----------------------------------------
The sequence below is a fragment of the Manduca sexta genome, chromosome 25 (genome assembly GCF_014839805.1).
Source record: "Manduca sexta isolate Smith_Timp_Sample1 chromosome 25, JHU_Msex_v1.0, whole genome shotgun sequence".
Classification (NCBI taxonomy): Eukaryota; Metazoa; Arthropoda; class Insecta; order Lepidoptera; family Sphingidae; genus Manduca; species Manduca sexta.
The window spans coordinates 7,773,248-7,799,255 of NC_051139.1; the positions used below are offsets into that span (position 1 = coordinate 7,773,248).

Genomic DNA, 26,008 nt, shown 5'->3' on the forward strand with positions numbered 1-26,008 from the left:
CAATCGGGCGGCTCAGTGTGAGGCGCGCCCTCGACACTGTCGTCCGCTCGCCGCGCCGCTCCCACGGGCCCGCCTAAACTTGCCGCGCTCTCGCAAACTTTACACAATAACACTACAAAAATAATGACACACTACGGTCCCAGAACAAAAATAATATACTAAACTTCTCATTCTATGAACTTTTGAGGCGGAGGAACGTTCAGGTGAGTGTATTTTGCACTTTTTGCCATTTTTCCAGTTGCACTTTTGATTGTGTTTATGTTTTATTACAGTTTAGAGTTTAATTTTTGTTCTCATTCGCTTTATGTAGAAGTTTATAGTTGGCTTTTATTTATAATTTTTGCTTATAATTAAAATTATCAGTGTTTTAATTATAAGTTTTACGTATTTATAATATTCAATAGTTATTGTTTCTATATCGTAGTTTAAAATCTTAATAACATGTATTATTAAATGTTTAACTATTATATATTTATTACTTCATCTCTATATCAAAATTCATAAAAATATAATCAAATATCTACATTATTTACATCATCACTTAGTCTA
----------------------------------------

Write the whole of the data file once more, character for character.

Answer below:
The sequence below is a fragment of the Manduca sexta genome, chromosome 25 (genome assembly GCF_014839805.1).
Source record: "Manduca sexta isolate Smith_Timp_Sample1 chromosome 25, JHU_Msex_v1.0, whole genome shotgun sequence".
Classification (NCBI taxonomy): Eukaryota; Metazoa; Arthropoda; class Insecta; order Lepidoptera; family Sphingidae; genus Manduca; species Manduca sexta.
The window spans coordinates 7,773,248-7,799,255 of NC_051139.1; the positions used below are offsets into that span (position 1 = coordinate 7,773,248).

Genomic DNA, 26,008 nt, shown 5'->3' on the forward strand with positions numbered 1-26,008 from the left:
CAATCGGGCGGCTCAGTGTGAGGCGCGCCCTCGACACTGTCGTCCGCTCGCCGCGCCGCTCCCACGGGCCCGCCTAAACTTGCCGCGCTCTCGCAAACTTTACACAATAACACTACAAAAATAATGACACACTACGGTCCCAGAACAAAAATAATATACTAAACTTCTCATTCTATGAACTTTTGAGGCGGAGGAACGTTCAGGTGAGTGTATTTTGCACTTTTTGCCATTTTTCCAGTTGCACTTTTGATTGTGTTTATGTTTTATTACAGTTTAGAGTTTAATTTTTGTTCTCATTCGCTTTATGTAGAAGTTTATAGTTGGCTTTTATTTATAATTTTTGCTTATAATTAAAATTATCAGTGTTTTAATTATAAGTTTTACGTATTTATAATATTCAATAGTTATTGTTTCTATATCGTAGTTTAAAATCTTAATAACATGTATTATTAAATGTTTAACTATTATATATTTATTACTTCATCTCTATATCAAAATTCATAAAAATATAATCAAATATCTACATTATTTACATCATCACTTAGTCTA